Consider the nearest water surface: a half-full glass on your desk, a puddle outside your window, or a lake across town. All of these surfaces represent liquid-vapor interfaces, where liquid meets air. Molecules of water vapor constantly collide with these liquid surfaces: Some make it through the surface and condense, while others simply bounce off.
The probability that a vapor molecule will bounce, or reflect, off a liquid surface is a fundamental property of water, much like its boiling point. And yet, in the last century, there has been little agreement on the likelihood that a water molecule will bounce off the liquid surface.
"When a water vapor molecule hits a surface, does it immediately go into the liquid? Or does it come off and hit again and again, then eventually go in?" says Rohit Karnik, an associate professor of mechanical engineering at MIT. "There's a lot of controversy, and there's no easy way to measure this basic property."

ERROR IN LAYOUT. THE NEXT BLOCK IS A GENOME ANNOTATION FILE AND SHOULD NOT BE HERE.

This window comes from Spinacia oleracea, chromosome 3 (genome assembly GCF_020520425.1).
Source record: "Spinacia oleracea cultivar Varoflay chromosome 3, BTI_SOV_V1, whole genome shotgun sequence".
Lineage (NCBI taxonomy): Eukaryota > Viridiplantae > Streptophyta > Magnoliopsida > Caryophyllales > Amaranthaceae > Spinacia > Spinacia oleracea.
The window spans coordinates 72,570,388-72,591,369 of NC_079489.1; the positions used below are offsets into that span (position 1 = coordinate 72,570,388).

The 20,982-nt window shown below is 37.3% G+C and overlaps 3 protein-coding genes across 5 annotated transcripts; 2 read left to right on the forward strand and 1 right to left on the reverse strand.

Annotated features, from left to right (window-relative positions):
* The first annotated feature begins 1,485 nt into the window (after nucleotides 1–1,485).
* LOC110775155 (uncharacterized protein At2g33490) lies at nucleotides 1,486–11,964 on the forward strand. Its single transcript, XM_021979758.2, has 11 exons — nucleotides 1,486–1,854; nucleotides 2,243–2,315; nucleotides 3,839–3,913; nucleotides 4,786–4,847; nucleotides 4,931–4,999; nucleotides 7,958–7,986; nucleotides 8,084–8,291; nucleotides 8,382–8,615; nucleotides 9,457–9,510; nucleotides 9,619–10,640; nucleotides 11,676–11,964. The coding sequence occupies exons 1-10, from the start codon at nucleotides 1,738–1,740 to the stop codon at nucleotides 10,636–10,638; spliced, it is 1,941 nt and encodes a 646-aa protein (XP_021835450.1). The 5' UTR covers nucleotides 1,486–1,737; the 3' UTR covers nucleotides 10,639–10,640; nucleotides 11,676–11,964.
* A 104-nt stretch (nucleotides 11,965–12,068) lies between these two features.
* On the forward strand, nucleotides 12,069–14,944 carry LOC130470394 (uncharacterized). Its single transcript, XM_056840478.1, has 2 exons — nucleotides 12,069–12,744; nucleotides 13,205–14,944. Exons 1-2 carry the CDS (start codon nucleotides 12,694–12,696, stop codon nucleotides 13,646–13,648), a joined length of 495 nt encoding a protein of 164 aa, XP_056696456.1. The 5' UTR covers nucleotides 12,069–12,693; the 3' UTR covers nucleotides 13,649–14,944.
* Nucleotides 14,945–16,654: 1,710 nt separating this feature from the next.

Knowing this bouncing probability would give scientists an essential understanding of a variety of applications that involve water flow: the movement of water through soil, the formation of clouds and fog, and the efficiency of water-filtration devices.
This last application spurred Karnik and his colleagues Jongho Lee, an MIT graduate student in mechanical engineering, and Tahar Laoui, a professor at the King Fahd University of Petroleum and Minerals (KFUPM) in Saudi Arabia to study water's probability of bouncing. The group is developing membranes for water desalination; this technology's success depends, in part, on the ability of water vapor to flow through the membrane and condense on the other side as purified water.
By observing water transport through membranes with pores of various sizes, the group has measured a water molecule's probability of condensing or bouncing off a liquid surface at the nanoscale. The results, published in Nature Nanotechnology, co
|Contact: Abby Abazorius|
Massachusetts Institute of Technology